DEA head Karen Tandy crowed that the U.S. government had dealt “a significant blow” against “the marijuana legalization movement…”

    I realize this is hyperbole, but it sounds dangerously close to government suppression of political speech.

  7. It’s not hyperbole at all.

    Karen Tandy’s public statement is prima facie evidence that the DEA engaged in a prosecution targeted for a political end. If our government cared about justice at all, she would be breaking rocks at Leavenworth right now.

    Karen Tandy is an obvious, and proud, criminal. Perhaps some day she will learn the danger of directing a technically illegal prosecution, despite the fact that the authorities currently let her.

  8. Here is Marc a year ago explaining the situation:

    http://www.youtube.com/watch?v=lZ8DZU_7QTI

    and the full Documentary:

    http://www.youtube.com/watch?v=LG9Tm0BgJKM

  9. Well, Canada (where I am right now, as a legal alien) sure should be proud of its awesome sovereignty right now. Arresting honest businessmen at the behest of base gangsters like Tandy is an embarrassment!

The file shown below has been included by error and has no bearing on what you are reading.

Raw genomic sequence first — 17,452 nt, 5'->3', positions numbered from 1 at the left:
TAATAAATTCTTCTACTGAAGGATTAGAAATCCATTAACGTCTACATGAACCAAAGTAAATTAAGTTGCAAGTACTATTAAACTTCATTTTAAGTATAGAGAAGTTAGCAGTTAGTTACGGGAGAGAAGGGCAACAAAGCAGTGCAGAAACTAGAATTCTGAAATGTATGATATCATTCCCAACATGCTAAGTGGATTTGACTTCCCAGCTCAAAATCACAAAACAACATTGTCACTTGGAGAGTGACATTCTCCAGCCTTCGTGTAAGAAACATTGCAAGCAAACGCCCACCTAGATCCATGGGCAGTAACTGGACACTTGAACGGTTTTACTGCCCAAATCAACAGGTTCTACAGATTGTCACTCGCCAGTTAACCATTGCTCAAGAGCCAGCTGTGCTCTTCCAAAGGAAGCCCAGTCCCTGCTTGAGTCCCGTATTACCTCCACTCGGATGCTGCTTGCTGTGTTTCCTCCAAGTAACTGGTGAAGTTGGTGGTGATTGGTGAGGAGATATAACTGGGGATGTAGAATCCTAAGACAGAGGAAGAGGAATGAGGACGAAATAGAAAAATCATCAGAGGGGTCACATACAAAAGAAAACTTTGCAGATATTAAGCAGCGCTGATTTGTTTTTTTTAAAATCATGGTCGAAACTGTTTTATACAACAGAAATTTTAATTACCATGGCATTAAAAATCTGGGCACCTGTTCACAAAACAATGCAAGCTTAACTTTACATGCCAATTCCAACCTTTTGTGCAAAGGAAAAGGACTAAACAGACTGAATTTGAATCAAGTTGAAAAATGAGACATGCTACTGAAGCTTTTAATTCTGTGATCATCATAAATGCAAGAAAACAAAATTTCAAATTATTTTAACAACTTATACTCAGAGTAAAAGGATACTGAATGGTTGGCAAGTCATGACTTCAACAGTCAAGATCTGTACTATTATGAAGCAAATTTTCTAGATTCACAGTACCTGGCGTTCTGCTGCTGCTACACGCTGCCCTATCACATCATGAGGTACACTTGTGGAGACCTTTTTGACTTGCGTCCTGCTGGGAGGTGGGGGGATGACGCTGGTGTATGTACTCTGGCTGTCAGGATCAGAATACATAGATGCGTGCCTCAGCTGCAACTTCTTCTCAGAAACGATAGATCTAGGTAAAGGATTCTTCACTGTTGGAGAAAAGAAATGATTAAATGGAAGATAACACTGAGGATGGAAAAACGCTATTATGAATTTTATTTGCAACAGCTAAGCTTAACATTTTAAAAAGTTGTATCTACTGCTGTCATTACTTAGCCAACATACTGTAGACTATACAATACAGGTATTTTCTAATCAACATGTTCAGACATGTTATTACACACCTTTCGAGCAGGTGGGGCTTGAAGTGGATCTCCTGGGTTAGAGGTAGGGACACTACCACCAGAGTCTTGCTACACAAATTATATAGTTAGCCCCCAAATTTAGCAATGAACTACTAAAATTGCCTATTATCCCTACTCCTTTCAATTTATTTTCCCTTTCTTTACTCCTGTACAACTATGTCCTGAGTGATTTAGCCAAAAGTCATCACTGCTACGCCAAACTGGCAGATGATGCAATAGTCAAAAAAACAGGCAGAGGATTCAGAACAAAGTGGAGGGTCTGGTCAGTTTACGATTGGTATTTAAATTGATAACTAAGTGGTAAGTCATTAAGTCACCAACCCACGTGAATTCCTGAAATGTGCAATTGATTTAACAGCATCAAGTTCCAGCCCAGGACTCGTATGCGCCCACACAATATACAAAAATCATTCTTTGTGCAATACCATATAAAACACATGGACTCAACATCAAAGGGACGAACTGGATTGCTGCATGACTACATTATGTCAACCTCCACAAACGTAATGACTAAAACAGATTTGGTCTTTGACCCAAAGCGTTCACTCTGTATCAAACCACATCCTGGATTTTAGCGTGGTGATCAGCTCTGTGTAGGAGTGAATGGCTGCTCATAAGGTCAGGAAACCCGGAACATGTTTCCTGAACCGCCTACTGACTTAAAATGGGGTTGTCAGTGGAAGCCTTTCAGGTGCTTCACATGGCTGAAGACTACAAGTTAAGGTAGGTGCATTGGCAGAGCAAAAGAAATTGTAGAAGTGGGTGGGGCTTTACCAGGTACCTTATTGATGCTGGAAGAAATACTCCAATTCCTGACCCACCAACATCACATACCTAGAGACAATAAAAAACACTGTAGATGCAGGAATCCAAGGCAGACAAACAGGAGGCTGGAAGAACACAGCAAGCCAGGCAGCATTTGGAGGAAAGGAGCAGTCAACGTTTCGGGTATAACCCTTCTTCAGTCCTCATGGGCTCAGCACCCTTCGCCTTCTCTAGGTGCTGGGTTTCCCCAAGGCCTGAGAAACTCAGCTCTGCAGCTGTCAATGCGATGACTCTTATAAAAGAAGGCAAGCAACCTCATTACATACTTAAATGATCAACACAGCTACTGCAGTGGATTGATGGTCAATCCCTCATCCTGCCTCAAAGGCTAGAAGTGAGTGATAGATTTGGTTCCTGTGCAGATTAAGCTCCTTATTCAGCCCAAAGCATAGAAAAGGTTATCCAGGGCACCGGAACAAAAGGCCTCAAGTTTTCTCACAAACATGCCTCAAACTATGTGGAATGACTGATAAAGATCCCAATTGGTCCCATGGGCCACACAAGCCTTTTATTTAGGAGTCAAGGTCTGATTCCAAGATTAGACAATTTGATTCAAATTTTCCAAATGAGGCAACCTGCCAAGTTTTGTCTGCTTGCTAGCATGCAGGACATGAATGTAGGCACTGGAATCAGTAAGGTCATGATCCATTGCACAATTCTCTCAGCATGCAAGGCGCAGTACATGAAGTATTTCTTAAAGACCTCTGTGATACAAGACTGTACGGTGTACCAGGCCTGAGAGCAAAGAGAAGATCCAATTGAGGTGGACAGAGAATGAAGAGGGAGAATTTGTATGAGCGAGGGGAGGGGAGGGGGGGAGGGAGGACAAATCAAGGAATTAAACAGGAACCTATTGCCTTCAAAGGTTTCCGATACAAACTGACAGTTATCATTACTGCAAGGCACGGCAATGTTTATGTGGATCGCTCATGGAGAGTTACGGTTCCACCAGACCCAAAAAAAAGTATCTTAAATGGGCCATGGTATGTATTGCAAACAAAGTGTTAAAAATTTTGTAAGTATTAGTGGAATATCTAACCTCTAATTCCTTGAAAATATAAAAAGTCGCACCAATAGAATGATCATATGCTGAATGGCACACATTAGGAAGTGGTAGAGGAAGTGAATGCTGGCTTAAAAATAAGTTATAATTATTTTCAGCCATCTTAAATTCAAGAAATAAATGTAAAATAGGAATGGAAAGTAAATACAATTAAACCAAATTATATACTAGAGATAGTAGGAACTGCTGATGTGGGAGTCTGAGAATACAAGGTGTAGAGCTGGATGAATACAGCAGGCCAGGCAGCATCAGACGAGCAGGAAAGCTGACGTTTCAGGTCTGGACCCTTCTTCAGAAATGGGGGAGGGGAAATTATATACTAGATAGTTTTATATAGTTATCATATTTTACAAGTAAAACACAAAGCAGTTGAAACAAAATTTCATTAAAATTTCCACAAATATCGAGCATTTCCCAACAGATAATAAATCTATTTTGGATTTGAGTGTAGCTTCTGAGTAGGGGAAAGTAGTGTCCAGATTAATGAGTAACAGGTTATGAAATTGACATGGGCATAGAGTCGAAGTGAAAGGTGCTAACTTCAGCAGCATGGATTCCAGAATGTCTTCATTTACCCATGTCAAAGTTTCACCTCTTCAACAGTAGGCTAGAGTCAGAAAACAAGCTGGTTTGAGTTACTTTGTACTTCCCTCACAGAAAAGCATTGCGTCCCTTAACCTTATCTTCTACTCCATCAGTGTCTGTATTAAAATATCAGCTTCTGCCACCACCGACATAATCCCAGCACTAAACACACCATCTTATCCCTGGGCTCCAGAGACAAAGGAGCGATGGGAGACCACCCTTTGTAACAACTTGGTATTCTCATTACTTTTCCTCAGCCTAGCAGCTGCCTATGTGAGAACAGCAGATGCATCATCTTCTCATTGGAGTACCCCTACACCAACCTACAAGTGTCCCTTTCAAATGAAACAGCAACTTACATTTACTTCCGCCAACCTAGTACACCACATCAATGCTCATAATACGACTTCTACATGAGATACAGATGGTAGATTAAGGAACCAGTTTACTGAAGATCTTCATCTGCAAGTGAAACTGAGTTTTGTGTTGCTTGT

Oh, and selectively fighting potheads as soon as they get loud and uppity is especially ridiculously transparently political here, where I see people get busted for drinking publicly but police walks right by people smoking openly on the street all the time.

    Pathetic! Free the Vancouver one!

  10. Well, it’s a good thing that Reason is supporting the one candidate who would end this madness…oh wait, never mind.

  11. Emery even paid provincial and federal taxes as a “marijuana seed vendor” totalling nearly $600,000.

    Which helped fund his prosecution.

    Note that’s one pot vendor paying Canada over $85,000 per year in taxes. I wonder what the tax receipts of the whole U.S. industry would be if it was legalized? Would it fix Social Security? Erase the deficit?